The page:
BRIEF DESCRIPTION OF THE DRAWINGS

FIG. 1 is a schematic view of an automated crack detection system for determining a crack initiation potential of a vehicle closure.

FIG. 2 is block diagram illustrating a method for monitoring the vehicle closure for fatigue failure occurring during opening and closing (i.e., durability testing) of the vehicle closure.

FIG. 3 is a block diagram illustrating a process for collecting and processing acoustic emission generated during opening and closing of the vehicle closure and comparing the acoustic emission to a predetermined threshold.

FIG. 4 is an exemplary diagram showing the acoustic emission being compared to the predetermined threshold during durability testing of the vehicle closure using a time domain method.

FIG. 5 is an exemplary diagram showing the acoustic emission being compared to the predetermined threshold during durability testing of the vehicle closure using a frequency domain method.

DETAILED DESCRIPTION

Referring now to the drawings, wherein the showings are for purposes of illustrating one or more exemplary embodiments, FIG. 1 shows an automated crack detection system 10 for determining a crack initiation potential of a vehicle closure 12. More particularly, as will be described in further detail below, the system 10 can be used for monitoring one or more specific or high risk locations of the vehicle closure 12 for fatigue failure occurring during opening and closing of the vehicle closure 12, such as during a vehicle closure durability test. In the illustrated embodiment, the vehicle closure 12 is depicted schematically as a vehicle passenger cabin entry door operatively mounted to vehicle 14, but it is to be appreciated by those skilled in the art that the system 10 can be used on any vehicle closure operatively mounted to a vehicle, including for example tailgates, glove compartment doors, console doors, trunk lids, hoods, etc.

The system 10 includes one or more sensors positioned on the vehicle closure 12 at one or more specific locations which can monitor the vehicle closure 12 for fatigue during repeated closure thereof. In particular, the illustrated system 10 includes two crack initiation monitoring or crack initiation sensors 16,18, particularly first sensor 16 mounted at first location 20 on the vehicle closure 12 and second sensor 18 mounted at a second location 22 on the vehicle closure 12. Of course, while the depicted system 10 is shown with two crack initiation sensors 16,18, it is to be appreciated by those skilled in the art that the system 10 can have any number of crack initiation sensors positioned or mounted at any number of locations on the vehicle closure 12.

The crack initiation sensors 16,18 can be acoustic emission sensors for detecting a level of acoustic emission at the respective locations 20,22 during repeated opening and closing of the vehicle closure 12. In particular, the sensors 16,18 can be high-frequency acoustic emission sensors capable of capturing high frequency vibrations in the closure 12 between, or in the range of, about 1 KHz to about 2 MHz or greater. One type of sensor capable of capturing such high-frequency acoustic emission is an acoustic emission sensor (e.g., a piezoelectric, piezopolymer, fiber-optic, MEMS or other known or commercially available sensor types). The sensors 16,18 are further capable of generating and sending electronic signals representative of the acoustic emission captured. For example, the sensors 16,18 can send signals 16 a,18 a, depicted schematically, that represent the acoustic emission captured, detected, and/or sensed by the sensors.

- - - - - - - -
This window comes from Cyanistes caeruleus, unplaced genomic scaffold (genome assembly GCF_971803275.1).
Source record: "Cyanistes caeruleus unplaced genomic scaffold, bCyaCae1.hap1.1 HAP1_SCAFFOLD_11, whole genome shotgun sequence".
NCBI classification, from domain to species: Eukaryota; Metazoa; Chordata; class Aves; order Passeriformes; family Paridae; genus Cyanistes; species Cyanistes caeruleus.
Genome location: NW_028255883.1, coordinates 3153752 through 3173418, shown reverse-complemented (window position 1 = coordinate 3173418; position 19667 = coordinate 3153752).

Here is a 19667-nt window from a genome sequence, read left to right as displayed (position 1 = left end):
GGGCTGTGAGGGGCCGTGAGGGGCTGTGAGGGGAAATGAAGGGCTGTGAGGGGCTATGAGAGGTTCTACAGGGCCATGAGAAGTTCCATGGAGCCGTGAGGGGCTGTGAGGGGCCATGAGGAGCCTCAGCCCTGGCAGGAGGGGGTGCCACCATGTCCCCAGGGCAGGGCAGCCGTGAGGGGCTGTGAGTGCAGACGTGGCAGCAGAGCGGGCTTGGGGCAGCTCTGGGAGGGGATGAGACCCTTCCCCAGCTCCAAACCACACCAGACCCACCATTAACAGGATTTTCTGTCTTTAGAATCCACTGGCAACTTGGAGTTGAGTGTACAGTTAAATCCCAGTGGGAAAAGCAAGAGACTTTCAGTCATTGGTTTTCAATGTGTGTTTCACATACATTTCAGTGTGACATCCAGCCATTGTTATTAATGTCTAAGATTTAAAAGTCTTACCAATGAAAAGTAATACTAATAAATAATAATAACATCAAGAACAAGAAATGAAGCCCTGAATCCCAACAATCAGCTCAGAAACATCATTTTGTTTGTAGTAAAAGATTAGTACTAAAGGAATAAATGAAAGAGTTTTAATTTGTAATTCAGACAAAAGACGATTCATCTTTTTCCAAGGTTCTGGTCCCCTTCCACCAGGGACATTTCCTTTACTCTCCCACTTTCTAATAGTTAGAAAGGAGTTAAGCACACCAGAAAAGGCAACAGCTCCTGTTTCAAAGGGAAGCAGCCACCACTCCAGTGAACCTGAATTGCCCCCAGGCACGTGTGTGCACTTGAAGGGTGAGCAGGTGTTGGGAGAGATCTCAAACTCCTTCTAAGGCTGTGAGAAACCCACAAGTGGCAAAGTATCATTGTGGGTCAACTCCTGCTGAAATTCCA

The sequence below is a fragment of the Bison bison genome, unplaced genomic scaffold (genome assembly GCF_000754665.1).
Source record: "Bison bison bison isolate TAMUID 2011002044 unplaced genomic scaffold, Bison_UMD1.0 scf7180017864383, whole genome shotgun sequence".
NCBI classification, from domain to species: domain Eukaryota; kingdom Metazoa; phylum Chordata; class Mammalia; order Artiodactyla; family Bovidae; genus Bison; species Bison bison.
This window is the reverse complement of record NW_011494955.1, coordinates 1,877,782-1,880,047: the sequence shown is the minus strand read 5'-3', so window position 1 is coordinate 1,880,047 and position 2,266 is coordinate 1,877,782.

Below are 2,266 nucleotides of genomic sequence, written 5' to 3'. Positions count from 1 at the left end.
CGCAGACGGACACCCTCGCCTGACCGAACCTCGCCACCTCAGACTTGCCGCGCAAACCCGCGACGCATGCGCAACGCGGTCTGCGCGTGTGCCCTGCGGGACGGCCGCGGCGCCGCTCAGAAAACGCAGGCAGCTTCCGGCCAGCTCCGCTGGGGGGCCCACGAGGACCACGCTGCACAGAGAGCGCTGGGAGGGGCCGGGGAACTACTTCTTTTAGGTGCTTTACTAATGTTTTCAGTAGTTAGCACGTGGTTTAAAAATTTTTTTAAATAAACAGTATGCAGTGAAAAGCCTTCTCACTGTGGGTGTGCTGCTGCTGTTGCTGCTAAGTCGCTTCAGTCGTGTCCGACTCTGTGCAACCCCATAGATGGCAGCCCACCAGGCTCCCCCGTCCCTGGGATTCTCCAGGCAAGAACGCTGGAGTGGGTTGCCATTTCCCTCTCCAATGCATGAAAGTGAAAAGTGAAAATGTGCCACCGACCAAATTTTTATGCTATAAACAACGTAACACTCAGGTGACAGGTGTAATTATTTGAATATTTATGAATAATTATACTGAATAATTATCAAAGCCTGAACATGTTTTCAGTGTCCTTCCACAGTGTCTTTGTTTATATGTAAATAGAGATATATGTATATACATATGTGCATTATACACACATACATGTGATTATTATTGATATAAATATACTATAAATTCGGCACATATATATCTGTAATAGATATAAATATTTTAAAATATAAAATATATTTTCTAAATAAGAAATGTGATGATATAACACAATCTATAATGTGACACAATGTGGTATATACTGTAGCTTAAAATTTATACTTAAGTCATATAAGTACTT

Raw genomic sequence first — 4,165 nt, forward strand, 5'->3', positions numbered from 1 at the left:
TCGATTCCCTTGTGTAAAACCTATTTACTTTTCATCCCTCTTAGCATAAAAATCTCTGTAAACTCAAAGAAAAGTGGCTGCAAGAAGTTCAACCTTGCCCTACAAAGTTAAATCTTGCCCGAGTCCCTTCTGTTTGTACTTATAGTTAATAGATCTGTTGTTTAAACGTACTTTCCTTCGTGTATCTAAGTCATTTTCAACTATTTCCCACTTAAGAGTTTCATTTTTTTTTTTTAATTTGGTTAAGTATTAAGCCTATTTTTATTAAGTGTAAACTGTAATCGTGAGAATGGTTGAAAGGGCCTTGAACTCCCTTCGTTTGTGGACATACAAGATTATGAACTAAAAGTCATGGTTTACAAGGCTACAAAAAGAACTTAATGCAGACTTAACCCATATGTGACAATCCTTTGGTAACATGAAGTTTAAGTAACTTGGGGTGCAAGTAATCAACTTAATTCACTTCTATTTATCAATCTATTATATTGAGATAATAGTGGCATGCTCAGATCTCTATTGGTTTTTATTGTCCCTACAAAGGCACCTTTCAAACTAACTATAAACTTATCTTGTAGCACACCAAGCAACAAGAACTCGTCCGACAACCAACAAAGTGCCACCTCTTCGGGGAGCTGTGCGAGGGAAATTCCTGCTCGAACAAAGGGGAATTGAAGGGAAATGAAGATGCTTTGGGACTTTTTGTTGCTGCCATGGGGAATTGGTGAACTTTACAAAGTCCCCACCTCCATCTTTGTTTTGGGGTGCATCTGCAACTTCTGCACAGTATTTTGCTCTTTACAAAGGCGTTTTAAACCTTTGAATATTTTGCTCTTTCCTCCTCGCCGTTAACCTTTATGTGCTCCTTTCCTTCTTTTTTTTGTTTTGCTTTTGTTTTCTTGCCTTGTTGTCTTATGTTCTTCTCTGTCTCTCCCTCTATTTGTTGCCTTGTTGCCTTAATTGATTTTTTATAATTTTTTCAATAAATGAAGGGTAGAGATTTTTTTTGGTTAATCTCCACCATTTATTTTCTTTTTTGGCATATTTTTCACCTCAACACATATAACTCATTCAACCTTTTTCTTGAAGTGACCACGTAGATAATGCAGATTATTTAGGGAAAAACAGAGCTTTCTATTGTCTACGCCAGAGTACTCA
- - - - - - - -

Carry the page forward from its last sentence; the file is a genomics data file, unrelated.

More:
The system 10 can further include a signal analyzer assembly 28 linked to the crack initiation sensors 16,18. As will be described in more detail below, the signal analyzer assembly 28 is linked to the sensors 16,18 for receiving acoustic emission signals therefrom and comparing the signals received to a predetermined threshold to determine the crack initiation potential of the vehicle closure. As used herein, a link or being linked is used broadly to cover any operative connection between components of the system 10 whether wired or wireless that enables the linked components to communicate (e.g., transmit a signal from one component to another).

In particular, the signal analyzer assembly 28 includes condition monitoring hardware 30 and condition monitoring software 32. As is known and understood by those skilled in the art, the hardware 30 can include a microcomputer 34 comprised of one or more input/output interfaces, such as first input/output interface 36 and second input/output interface 38 shown schematically in FIG. 1, a CPU or central processing unit 40, a ROM 42 for storing various operation programs or modules (i.e., software) to be executed by the CPU 40 and a RAM 44 for temporarily storing the results of computations or the like by the CPU 40. As illustrated, the first interface 36 can be operatively connected (e.g., linked) to the sensors 16,18 for receiving acoustic emission signals therefrom, such as signals 16 a,18 a. The hardware 30 can further include one or more conditioning filters, such as first conditioning filter 46 and second conditioning filter 48 shown schematically in FIG. 1, for processing and conditioning the acoustic emission signals sent by the sensors 16,18. As used herein, any one or more of the signal analyzer assembly 28, the conditioning monitoring hardware 30, and the microcomputer 34 can be referred to a signal analyzer.